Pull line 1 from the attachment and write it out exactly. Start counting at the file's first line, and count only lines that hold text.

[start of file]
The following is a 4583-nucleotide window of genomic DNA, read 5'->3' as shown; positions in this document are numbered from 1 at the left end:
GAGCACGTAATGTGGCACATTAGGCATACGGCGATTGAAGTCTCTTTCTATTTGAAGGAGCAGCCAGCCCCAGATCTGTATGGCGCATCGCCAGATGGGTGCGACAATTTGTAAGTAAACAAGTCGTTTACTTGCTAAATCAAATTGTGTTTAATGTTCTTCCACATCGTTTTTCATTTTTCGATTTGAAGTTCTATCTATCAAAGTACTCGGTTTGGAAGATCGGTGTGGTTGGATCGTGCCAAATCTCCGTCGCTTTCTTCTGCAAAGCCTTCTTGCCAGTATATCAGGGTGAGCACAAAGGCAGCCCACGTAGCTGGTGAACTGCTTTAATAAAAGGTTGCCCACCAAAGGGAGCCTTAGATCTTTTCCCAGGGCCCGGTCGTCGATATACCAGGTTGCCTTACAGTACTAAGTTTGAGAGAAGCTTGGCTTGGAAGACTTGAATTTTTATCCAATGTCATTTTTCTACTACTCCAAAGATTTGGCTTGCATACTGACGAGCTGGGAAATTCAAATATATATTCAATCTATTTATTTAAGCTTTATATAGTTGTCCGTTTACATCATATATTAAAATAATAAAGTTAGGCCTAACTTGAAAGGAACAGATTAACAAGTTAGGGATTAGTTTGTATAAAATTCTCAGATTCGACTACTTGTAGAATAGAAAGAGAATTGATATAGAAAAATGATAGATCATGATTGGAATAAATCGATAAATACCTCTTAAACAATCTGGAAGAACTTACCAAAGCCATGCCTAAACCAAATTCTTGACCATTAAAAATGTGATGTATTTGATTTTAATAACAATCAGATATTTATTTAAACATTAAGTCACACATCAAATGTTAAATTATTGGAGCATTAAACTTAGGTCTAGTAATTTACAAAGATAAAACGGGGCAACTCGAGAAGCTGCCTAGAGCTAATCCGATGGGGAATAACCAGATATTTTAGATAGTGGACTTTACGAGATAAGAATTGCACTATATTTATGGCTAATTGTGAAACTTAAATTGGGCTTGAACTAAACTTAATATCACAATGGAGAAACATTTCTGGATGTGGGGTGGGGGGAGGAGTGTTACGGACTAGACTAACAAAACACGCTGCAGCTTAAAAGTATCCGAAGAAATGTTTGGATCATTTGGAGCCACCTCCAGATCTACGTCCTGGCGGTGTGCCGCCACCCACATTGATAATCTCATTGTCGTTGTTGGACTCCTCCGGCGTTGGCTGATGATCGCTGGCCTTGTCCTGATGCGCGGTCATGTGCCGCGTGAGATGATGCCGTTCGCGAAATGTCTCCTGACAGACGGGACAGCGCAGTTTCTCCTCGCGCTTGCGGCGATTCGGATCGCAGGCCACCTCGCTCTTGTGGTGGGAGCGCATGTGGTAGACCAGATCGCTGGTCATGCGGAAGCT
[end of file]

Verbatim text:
The following is a 4583-nucleotide window of genomic DNA, read 5'->3' as shown; positions in this document are numbered from 1 at the left end: